Luis Suarez of IBM -- the 2.0 Adoption Council’s 2010 Internal Evangelist of the Year -- mesmerizes the hapless interviewer. His enthusiasm for one of his favorite topics, life without email, bleeds into several records and information management-related disciplines -- a fact he's only too happy to acknowledge and gleefully share with everyone.
Mimi Dionne: You joined IBM thirteen years ago. What’s your background in the company?
Luis Suarez: My background is in Knowledge Management. I’ve spent the past eight years dabbling in community building and collaboration, but only in the past three years has social software behind the firewall and social software evangelism become a full time job.
MD: How long have you known Susan Scrupski?
LS: Oh, for a few years. While I’ve practiced internal evangelism, I’ve also maintained a strong external presence for four or five years now. You know, we meet at E2.0 in Boston at least once face to face each year. We always get together with those thought leaders who attend and one evening Susan brought up the idea of the community. Her suggestion was to learn from what we’re all doing.
We said, “Yeah, absolutely.” Susan said to me, “Hey, want to be a part of it,” and I said, “Yeah, of course!” I’m proud to be a founding member. You know large enterprises have one or two reps each. Another colleague and myself, we share lessons learned, experiences, know-how, further insights and different collateral.
MD: What benefits have you derived from your relationship with the Council?
LS: It’s invaluable to have the opportunity to learn and share the same passion, especially with those from different companies. It’s all a learning experience with others. It’s great to know I’m not alone -- that’s huge.
These small teams tapping into that network and the opportunity to rely on a wider network of people to share what you know is wonderful. For example, we do these Q&A. We have bold dialogues to move forward in a safe environment. We know exactly how each other feels and it’s helped us to build awareness for what we’re doing. From an award perspective, people inside my company expressed congratulations. They said, “Woah, we didn’t know you were doing this! And I said, “Yeah, I’ve been working on social software tools full time for three years!”
MD: Having listened to "This Week in Lotus" from 12.03.10, as you described your role in the IBM project, I’m struck by your description: it seems to be more of a custodian, working to get colleagues to know who they are and what connections they share. Is this a fair assessment?
LS: I don’t feel comfortable with the term “custodian”, me, I feel I am more of a connector, a facilitator. I help connect the dots. If a colleague is looking for an expert in some area, I encourage both to come out of their silos. My role is to ensure people understand key concepts like facilitated serendipity or they find experts.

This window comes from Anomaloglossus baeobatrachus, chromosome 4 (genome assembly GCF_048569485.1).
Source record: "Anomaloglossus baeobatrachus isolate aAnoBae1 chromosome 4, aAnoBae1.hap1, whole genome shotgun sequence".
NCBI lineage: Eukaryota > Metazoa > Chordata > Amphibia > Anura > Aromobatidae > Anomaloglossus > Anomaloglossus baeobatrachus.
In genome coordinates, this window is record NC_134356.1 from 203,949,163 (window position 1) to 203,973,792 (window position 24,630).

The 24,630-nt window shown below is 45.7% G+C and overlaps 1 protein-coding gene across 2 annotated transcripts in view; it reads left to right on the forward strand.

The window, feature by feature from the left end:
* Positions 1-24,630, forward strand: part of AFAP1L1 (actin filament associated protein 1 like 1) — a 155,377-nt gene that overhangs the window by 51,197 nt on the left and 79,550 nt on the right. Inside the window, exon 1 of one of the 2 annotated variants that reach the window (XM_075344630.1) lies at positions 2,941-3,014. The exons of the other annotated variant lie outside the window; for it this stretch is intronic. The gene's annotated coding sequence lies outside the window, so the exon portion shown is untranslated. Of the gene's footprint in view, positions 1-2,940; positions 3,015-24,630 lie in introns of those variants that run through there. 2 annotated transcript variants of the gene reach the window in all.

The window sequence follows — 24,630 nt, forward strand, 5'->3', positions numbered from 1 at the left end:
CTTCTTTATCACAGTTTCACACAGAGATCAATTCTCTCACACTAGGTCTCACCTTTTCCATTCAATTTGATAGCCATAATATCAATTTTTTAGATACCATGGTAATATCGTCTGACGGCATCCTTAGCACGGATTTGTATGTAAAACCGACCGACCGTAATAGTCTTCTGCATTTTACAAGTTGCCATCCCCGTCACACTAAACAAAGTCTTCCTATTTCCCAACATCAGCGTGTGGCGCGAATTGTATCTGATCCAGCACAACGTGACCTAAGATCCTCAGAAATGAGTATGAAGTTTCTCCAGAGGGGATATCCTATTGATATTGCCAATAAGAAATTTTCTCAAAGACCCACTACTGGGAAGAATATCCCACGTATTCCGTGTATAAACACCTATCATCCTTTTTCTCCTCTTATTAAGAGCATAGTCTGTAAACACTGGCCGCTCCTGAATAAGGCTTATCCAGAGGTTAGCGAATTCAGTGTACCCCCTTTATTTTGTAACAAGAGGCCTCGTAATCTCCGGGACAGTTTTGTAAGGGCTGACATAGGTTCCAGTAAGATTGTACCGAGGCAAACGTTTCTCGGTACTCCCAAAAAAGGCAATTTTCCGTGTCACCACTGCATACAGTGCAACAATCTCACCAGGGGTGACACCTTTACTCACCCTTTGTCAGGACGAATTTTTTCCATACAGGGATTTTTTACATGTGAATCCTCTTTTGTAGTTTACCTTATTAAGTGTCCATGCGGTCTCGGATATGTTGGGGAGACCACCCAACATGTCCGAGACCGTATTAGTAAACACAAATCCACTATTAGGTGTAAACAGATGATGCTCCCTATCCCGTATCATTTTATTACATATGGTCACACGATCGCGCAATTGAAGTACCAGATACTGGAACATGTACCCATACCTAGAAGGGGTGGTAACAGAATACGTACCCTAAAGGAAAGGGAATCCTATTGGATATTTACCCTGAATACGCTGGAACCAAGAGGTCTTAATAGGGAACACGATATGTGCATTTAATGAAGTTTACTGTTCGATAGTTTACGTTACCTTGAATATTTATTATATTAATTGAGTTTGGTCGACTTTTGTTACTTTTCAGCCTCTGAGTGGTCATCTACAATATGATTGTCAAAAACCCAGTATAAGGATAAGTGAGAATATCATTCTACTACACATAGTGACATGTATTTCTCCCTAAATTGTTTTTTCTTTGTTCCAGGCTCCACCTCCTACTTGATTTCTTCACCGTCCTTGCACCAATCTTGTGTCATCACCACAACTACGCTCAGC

I work for an email-driven company. My message is there’s a whole new life outside of your inbox. Engage. The way you have collaborated in the past is good. But let me show you better ways to become more eminent, to develop your personal brand, so when you really need help yourself, you can find them. We must work smarter, not necessarily harder.
MD: What do you feel most proud of in regards to the implementation?
LS: Recognition of the program. I share the work with my team. This has been my personal, private passion for several years, but to develop into a full time job -- I feel very proud.
Nearly three years ago, I was only researching it in my own private time different ways of tackling some of the main inhibitors knowledge workers had on adopting widely social software tools. So I began telling my colleagues, if you want to work with me you will have to work with me outside of email. I showed people how. They thought I was completely crazy. Fast forward to today, people have reduced substantially the amount of emails they send and receive. I feel vindicated.
There are better ways of doing things and we’re all walking the talk. It’s always been an opportunity to find the best (social) tool for a particular task based on the context of that interaction with others. Email just doesn’t cut it any longer.
MD: I appreciate that you acknowledge the heritage of Knowledge Management for this project. What do you say to those in KM who shun the technical portion of a KM implementation as important?
LS: The message I want to send to them is you’re doing the same thing with a different name. Look, there are KM people and E2.0 people. E2.0 appears chaotic, unstructured, messy to Knowledge Management and E2.0 people just feel too uncomfortable with the word “management”. When KM came on board fifteen years ago, it was about people, technology and process.
We made the mistake of concentrating ONLY on technology. We’re repeating the same mistake today -- only now the sole focus is on people. I say it’s the whole three things together. My message is: don’t fight, but blend. Then you have balance. THEN you have the real social business.